Liver Transplantation is published on behalf of The American Association for the Study of Liver Diseases and the International Liver Transplantation Society. Since the first application of Liver Transplantation in a clinical situation was reported more than twenty years ago, there has been a great deal of growth in this field and more is anticipated. As an official publication of the AASLD and the ILTS, Liver Transplantation delivers current, peer-reviewed articles on surgical techniques, clinical investigations and drug research — the information necessary to keep abreast of this evolving specialty. For more information, please visit http://www3.interscience.wiley.com/journal/106570021/home.

Wiley-Blackwell is the international scientific, technical, medical, and scholarly publishing business of John Wiley & Sons, Inc., with strengths in every major academic and professional field and partnerships with many of the world's leading societies. Wiley-Blackwell publishes nearly 1,500 peer-reviewed journals and 1,500+ new books annually in print and online, as well as databases, major reference works and laboratory protocols. For more information, please visit www.wileyblackwell.com or www.interscience.wiley.com

Dawn Peters | EurekAlert!
Further information:
http://www.wiley.com

Further reports about: AASLD Association CNI Cancer DOI Liver Transplant Metselaar TAC Transplantation risk factor

More articles from Studies and Analyses:

nachricht Europe’s Demographic Future. Where the Regions Are Heading after a Decade of Crises
10.08.2017 | Berlin-Institut für Bevölkerung und Entwicklung

nachricht Scientists reveal source of human heartbeat in 3-D
07.08.2017 | University of Manchester

All articles from Studies and Analyses >>>

The most recent press releases about innovation >>>

Die letzten 5 Focus-News des innovations-reports im Überblick:

Im Focus: Fizzy soda water could be key to clean manufacture of flat wonder material: Graphene

Whether you call it effervescent, fizzy, or sparkling, carbonated water is making a comeback as a beverage. Aside from quenching thirst, researchers at the University of Illinois at Urbana-Champaign have discovered a new use for these "bubbly" concoctions that will have major impact on the manufacturer of the world's thinnest, flattest, and one most useful materials -- graphene.

As graphene's popularity grows as an advanced "wonder" material, the speed and quality at which it can be manufactured will be paramount. With that in mind,...

Im Focus: Exotic quantum states made from light: Physicists create optical “wells” for a super-photon

Physicists at the University of Bonn have managed to create optical hollows and more complex patterns into which the light of a Bose-Einstein condensate flows. The creation of such highly low-loss structures for light is a prerequisite for complex light circuits, such as for quantum information processing for a new generation of computers. The researchers are now presenting their results in the journal Nature Photonics.

Light particles (photons) occur as tiny, indivisible portions. Many thousands of these light portions can be merged to form a single super-photon if they are...

Im Focus: Circular RNA linked to brain function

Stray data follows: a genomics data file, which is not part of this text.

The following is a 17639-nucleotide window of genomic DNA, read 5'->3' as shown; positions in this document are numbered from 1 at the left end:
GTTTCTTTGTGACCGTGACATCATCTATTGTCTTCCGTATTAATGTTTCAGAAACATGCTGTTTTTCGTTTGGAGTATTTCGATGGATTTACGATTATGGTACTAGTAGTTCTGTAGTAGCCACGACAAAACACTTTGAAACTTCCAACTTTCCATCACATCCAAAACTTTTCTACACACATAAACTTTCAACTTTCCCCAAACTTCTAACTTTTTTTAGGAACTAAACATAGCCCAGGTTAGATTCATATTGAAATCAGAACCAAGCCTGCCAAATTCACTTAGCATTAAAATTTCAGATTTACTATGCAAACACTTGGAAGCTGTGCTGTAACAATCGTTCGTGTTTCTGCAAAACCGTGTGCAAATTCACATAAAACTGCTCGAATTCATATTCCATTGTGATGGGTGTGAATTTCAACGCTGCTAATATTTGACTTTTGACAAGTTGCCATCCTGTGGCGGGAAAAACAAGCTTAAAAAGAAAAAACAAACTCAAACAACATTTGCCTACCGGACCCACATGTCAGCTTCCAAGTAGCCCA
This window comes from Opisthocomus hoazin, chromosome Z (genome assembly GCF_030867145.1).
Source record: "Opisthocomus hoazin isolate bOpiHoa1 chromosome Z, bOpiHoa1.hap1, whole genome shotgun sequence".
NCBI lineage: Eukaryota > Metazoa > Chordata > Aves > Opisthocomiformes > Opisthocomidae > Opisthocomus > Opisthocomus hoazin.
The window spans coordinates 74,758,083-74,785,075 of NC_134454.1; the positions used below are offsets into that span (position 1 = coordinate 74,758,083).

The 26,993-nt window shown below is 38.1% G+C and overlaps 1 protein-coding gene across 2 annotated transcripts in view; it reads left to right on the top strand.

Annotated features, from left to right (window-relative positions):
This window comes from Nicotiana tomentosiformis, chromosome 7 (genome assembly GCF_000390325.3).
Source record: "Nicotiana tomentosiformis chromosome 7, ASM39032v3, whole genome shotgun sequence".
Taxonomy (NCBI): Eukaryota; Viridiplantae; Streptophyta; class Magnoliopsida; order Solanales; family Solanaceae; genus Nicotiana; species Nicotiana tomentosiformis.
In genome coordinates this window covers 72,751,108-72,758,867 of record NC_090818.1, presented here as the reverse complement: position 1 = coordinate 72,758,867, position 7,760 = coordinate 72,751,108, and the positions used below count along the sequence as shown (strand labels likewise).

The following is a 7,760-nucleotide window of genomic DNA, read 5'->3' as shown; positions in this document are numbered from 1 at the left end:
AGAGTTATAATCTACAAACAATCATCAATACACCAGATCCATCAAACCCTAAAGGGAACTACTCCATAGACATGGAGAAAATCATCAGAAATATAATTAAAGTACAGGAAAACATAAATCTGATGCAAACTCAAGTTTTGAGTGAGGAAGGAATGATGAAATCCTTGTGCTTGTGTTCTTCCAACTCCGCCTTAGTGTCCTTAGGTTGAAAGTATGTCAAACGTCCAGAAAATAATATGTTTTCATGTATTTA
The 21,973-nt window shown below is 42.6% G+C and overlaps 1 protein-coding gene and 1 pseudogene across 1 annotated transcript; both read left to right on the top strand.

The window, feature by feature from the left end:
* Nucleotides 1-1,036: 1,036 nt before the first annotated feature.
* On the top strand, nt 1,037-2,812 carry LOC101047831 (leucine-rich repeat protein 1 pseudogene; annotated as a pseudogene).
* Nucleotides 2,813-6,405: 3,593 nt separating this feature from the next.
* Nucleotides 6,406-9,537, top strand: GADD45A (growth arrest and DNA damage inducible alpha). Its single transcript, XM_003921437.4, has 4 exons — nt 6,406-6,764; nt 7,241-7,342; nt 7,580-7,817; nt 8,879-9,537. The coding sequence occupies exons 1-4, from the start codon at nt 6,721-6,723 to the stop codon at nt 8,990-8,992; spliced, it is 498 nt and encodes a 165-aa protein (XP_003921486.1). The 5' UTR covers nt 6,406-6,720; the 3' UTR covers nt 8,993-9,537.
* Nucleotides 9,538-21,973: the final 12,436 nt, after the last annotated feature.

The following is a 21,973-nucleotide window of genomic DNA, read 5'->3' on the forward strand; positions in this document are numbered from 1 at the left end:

For the first time, scientists have shown that circular RNA is linked to brain function. When a RNA molecule called Cdr1as was deleted from the genome of mice, the animals had problems filtering out unnecessary information – like patients suffering from neuropsychiatric disorders.

While hundreds of circular RNAs (circRNAs) are abundant in mammalian brains, one big question has remained unanswered: What are they actually good for? In the...

Im Focus: RAVAN CubeSat measures Earth's outgoing energy

An experimental small satellite has successfully collected and delivered data on a key measurement for predicting changes in Earth's climate.

The Radiometer Assessment using Vertically Aligned Nanotubes (RAVAN) CubeSat was launched into low-Earth orbit on Nov. 11, 2016, in order to test new...

Im Focus: Scientists shine new light on the “other high temperature superconductor”

A study led by scientists of the Max Planck Institute for the Structure and Dynamics of Matter (MPSD) at the Center for Free-Electron Laser Science in Hamburg presents evidence of the coexistence of superconductivity and “charge-density-waves” in compounds of the poorly-studied family of bismuthates. This observation opens up new perspectives for a deeper understanding of the phenomenon of high-temperature superconductivity, a topic which is at the core of condensed matter research since more than 30 years. The paper by Nicoletti et al has been published in the PNAS.

Since the beginning of the 20th century, superconductivity had been observed in some metals at temperatures only a few degrees above the absolute zero (minus...

All Focus news of the innovation-report >>>

Anzeige

Anzeige

Event News

Call for Papers – ICNFT 2018, 5th International Conference on New Forming Technology

16.08.2017 | Event News

Sustainability is the business model of tomorrow

04.08.2017 | Event News

Clash of Realities 2017: Registration now open. International Conference at TH Köln

26.07.2017 | Event News

 
Latest News

A Map of the Cell’s Power Station

18.08.2017 | Life Sciences

Engineering team images tiny quasicrystals as they form

18.08.2017 | Physics and Astronomy

Researchers printed graphene-like materials with inkjet

18.08.2017 | Materials Sciences

VideoLinks
B2B-VideoLinks
More VideoLinks >>>